The Web Log or "Blog"
Some of our assignments will call for a web log, for which the "in" term is "blog."

What is this thing called a blog, some of you will ask, and how does it differ from a discussion board post that you all are probably familiar with?

In point of fact, we will probably use the terms "post" and "blog" almost synonymously, and both will be done on the discussion board.

Here are two definitions/descriptions of a blog from blog sites on the web:
  • Blog . . . an online journal of personal thoughts and web links, usually published frequently and presented in chronological order and often allowing others to attach their own thoughts and opinions for further discussion.  Blogs are usually a mix of what is happening in a person's life and on the web, although they come in all flavors just like the people who create them.
  • Blog . . .a short form of weblog, is a personal journal that is frequently updated and intended for general public consumption.  Blogs generally represent the personality of the author.   Topics include brief philosophical musings, commentary on the Internet and other social issues, and links to other sites the author favors.  The essential characteristics of the blog are its journal form, typically a new entry each day, and its informal, spontaneous style.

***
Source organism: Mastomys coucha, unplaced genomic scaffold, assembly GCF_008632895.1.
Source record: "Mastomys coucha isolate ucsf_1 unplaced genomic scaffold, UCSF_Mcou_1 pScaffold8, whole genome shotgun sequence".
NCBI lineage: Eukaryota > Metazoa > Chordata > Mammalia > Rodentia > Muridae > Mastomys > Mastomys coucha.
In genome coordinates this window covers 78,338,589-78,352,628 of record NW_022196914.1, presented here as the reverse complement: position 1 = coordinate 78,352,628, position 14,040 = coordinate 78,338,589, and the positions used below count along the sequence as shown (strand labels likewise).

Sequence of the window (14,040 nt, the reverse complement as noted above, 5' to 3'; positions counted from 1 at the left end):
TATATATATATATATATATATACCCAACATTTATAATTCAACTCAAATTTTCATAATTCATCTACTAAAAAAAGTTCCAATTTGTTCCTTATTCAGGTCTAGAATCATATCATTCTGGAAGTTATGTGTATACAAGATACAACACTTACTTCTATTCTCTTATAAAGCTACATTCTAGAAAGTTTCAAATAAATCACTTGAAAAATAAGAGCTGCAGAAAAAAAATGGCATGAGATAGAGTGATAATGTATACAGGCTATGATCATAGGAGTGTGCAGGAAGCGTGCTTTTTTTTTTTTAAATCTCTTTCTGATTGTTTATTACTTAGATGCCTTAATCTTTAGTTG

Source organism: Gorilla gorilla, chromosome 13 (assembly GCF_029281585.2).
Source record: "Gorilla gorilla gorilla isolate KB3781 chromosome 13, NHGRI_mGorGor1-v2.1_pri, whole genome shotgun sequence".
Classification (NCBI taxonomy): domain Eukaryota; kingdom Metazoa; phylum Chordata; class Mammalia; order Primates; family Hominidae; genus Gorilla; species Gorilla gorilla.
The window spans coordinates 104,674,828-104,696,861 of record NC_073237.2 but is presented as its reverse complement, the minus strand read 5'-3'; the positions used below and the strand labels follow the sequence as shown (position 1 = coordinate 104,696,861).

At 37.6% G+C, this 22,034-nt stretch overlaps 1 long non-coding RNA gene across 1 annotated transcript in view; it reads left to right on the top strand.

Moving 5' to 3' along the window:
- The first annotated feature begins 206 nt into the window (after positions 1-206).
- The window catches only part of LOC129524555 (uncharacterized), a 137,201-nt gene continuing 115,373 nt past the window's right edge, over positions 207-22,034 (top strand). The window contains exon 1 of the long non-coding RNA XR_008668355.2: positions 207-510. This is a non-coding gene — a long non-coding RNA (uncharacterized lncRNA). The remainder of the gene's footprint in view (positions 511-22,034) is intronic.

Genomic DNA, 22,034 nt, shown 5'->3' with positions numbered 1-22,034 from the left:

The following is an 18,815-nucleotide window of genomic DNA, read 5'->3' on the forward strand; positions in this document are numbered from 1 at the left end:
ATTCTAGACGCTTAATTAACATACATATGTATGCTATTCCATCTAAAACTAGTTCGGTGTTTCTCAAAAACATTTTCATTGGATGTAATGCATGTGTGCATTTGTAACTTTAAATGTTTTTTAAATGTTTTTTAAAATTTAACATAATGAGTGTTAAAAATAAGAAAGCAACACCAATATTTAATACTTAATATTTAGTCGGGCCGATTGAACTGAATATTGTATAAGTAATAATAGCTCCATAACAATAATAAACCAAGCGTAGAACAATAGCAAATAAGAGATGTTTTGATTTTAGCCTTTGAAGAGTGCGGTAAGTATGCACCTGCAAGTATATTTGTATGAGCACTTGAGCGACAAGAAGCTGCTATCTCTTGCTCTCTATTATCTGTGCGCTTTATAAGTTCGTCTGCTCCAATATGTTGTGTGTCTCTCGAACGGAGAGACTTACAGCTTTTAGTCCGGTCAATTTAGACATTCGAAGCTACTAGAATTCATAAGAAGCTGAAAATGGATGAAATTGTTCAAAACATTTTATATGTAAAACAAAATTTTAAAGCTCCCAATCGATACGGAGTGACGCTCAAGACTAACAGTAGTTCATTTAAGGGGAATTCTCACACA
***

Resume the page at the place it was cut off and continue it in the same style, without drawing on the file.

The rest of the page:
For our purposes, the distinguishing characteristics of a blog might be thought of in these ways:
  • it functions as a record (a "log") of web sites visited
  • it contains links to other web sites (a blog virtually always will have these, whereas a discussion board post need not necessarily have these and perhaps virtually never has these)
  • it thrives on a mix of autobiography and "business": what might seem personal digressions in normal academic assignments on a discussion board are given a longer leash
  • it may often be longer than the normal discussion board post
In other respects, blog and post are similar, at least in the way the discussion board is described in the "Discussion Board Guidelines" document.

"Post" is the more general term, "blog" the more specific.

A blog is always a post, but not every post is a blog.

So, you might find us using the words "blog" and "post" interchangeably.  But when we say "blog," we are probably looking for:
  • responses to web pages you visited
  • with a distinctly personal favor
  • at a length only limited by the flow of your ideas
  • in a spontaneous style